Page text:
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Behavior Change

Smartpen uses communication to promote positive health outcomes, based on proven theories of behavior change. We employ a systematic process beginning with formative research and behavior analysis, followed by communication planning, implementation, and monitoring and evaluation. Audiences are carefully segmented, messages and materials are pre-tested and interpersonal channels used to achieve defined behavioral objectives.

Our approach has been to create programs that both communicate authentic and persuasive messages to people, encouraging them to adopt positive behaviors, and to change the conditions around people to facilitate those behaviors. Smartpen's behavior change programs furthermore share three fundamental methodological elements.
Analysis of behavior: Early on, we recognized the importance of understanding that health behaviors are complex and influenced by many different factors, some internal to the individual and some external. A hallmark of Smartpen's behavior change programs has been to map these different behavioral determinants, identify those that are both significant and susceptible to change, and then design interventions to influence these. Our analytic framework helps behavior change planners make strategic choices in targeting internal factors (such as self-efficacy), external factors (such as access to products and services), and indirect factors (such as culture and religion), in designing intervention programs that really work.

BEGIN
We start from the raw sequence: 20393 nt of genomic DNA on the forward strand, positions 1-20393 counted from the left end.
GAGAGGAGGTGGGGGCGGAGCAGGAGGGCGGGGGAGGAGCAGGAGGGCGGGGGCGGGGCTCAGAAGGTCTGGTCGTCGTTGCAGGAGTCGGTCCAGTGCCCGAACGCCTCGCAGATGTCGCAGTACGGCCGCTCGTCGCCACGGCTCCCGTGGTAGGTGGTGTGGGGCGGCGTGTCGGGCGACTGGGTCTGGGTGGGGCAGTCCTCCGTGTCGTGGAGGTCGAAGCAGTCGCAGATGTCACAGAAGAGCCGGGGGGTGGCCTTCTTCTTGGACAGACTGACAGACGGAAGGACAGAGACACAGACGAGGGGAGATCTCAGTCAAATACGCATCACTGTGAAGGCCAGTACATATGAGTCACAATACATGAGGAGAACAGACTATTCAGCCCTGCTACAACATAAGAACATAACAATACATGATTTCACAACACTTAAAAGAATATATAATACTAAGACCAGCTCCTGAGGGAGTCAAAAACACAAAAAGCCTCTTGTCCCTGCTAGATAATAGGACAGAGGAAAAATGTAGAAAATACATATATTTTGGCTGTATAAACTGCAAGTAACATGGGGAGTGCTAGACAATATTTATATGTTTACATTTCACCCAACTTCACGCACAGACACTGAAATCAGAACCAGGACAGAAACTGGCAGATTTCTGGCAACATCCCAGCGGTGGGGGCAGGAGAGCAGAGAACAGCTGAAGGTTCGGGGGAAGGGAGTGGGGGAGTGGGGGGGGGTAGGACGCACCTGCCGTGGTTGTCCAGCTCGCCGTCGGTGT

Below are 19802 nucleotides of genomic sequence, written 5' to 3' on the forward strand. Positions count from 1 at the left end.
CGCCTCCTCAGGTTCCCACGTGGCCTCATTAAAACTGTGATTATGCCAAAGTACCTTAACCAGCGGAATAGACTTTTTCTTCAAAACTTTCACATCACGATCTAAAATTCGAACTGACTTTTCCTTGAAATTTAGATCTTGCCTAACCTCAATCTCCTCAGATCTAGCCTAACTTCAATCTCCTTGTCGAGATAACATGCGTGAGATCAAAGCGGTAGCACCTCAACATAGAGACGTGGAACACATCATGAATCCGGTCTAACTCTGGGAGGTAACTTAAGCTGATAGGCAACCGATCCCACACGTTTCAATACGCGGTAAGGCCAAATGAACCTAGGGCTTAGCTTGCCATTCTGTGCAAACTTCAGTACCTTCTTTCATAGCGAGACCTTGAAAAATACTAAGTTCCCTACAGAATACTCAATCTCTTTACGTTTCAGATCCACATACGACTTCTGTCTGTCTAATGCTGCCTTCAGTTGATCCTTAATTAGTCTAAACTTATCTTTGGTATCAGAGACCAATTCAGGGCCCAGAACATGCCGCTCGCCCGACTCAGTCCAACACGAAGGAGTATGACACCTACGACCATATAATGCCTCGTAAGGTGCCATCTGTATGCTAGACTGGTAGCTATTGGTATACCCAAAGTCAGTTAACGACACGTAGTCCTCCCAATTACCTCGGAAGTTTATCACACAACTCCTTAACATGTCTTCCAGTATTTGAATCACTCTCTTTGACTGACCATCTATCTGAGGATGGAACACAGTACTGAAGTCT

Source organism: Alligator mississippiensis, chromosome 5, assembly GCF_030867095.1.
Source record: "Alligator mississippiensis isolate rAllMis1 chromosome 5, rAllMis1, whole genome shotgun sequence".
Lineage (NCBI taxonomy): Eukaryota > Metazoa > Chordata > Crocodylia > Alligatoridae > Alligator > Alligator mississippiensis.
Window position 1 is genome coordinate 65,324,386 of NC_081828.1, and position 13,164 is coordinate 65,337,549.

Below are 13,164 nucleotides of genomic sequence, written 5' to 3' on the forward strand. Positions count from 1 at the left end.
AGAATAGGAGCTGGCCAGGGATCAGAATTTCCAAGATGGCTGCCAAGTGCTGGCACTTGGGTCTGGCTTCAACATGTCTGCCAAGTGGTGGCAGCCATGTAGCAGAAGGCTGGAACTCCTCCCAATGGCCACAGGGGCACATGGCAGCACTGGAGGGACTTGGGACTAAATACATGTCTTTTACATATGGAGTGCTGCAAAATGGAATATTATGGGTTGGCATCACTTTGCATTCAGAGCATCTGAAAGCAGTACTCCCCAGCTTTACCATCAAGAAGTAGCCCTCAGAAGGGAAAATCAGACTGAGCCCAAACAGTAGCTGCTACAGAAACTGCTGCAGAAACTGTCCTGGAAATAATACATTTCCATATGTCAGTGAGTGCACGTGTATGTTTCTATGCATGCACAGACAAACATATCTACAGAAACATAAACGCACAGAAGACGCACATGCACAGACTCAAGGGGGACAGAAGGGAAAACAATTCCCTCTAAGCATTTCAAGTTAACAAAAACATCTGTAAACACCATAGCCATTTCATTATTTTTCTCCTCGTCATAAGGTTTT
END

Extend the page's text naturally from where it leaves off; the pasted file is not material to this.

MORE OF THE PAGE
Innovative communications: Creative, entertaining communication programs, using both mass media and interpersonal channels and informed by careful audience research and pre-testing, are one of the core components of successful behavior change interventions. The most effective messages    1) promote benefits that people really want
 2) persuade people that they have the ability to change
 3) convince people that the change is socially acceptable and even popular.
Multi-level strategies: Simple preventive actions by the individual, family, and community, stimulated by behavior change communication (BCC) or social marketing programs, are the most immediate means for reducing morbidity and improving well-being. But service providers in health institutions have a profound influence on individual decisions, and thus improving skills and promoting self-efficacy of health workers may be a critical behavior change strategy. Likewise, advocacy strategies may be called for to enact a new law or change a policy that is hampering change. Multi-level interventions help shift community and institutional norms to guarantee behavior changes are sustained over time.